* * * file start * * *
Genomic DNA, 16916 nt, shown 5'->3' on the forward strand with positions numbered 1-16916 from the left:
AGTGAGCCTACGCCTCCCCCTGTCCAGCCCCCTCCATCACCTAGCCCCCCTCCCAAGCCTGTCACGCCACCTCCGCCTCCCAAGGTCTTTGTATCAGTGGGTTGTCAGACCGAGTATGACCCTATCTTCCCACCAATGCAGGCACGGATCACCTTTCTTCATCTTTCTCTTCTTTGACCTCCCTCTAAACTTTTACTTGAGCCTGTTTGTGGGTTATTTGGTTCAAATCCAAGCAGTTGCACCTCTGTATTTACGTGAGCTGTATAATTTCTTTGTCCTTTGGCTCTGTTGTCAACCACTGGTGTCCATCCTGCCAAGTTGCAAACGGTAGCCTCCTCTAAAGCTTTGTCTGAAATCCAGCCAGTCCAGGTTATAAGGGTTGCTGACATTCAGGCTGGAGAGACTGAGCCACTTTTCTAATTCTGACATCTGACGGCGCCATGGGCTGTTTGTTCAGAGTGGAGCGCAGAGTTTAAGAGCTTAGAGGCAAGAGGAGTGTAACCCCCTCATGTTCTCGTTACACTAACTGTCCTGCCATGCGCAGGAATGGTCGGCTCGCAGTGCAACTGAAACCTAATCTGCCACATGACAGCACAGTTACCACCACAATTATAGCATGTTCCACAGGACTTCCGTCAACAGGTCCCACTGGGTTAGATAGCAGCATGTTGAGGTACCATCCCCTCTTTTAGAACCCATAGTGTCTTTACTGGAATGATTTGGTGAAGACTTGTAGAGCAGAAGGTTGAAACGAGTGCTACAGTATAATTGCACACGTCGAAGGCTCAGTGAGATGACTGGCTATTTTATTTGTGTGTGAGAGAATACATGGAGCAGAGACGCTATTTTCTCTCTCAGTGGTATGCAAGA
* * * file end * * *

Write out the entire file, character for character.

Genomic DNA, 16916 nt, shown 5'->3' on the forward strand with positions numbered 1-16916 from the left:
AGTGAGCCTACGCCTCCCCCTGTCCAGCCCCCTCCATCACCTAGCCCCCCTCCCAAGCCTGTCACGCCACCTCCGCCTCCCAAGGTCTTTGTATCAGTGGGTTGTCAGACCGAGTATGACCCTATCTTCCCACCAATGCAGGCACGGATCACCTTTCTTCATCTTTCTCTTCTTTGACCTCCCTCTAAACTTTTACTTGAGCCTGTTTGTGGGTTATTTGGTTCAAATCCAAGCAGTTGCACCTCTGTATTTACGTGAGCTGTATAATTTCTTTGTCCTTTGGCTCTGTTGTCAACCACTGGTGTCCATCCTGCCAAGTTGCAAACGGTAGCCTCCTCTAAAGCTTTGTCTGAAATCCAGCCAGTCCAGGTTATAAGGGTTGCTGACATTCAGGCTGGAGAGACTGAGCCACTTTTCTAATTCTGACATCTGACGGCGCCATGGGCTGTTTGTTCAGAGTGGAGCGCAGAGTTTAAGAGCTTAGAGGCAAGAGGAGTGTAACCCCCTCATGTTCTCGTTACACTAACTGTCCTGCCATGCGCAGGAATGGTCGGCTCGCAGTGCAACTGAAACCTAATCTGCCACATGACAGCACAGTTACCACCACAATTATAGCATGTTCCACAGGACTTCCGTCAACAGGTCCCACTGGGTTAGATAGCAGCATGTTGAGGTACCATCCCCTCTTTTAGAACCCATAGTGTCTTTACTGGAATGATTTGGTGAAGACTTGTAGAGCAGAAGGTTGAAACGAGTGCTACAGTATAATTGCACACGTCGAAGGCTCAGTGAGATGACTGGCTATTTTATTTGTGTGTGAGAGAATACATGGAGCAGAGACGCTATTTTCTCTCTCAGTGGTATGCAAGA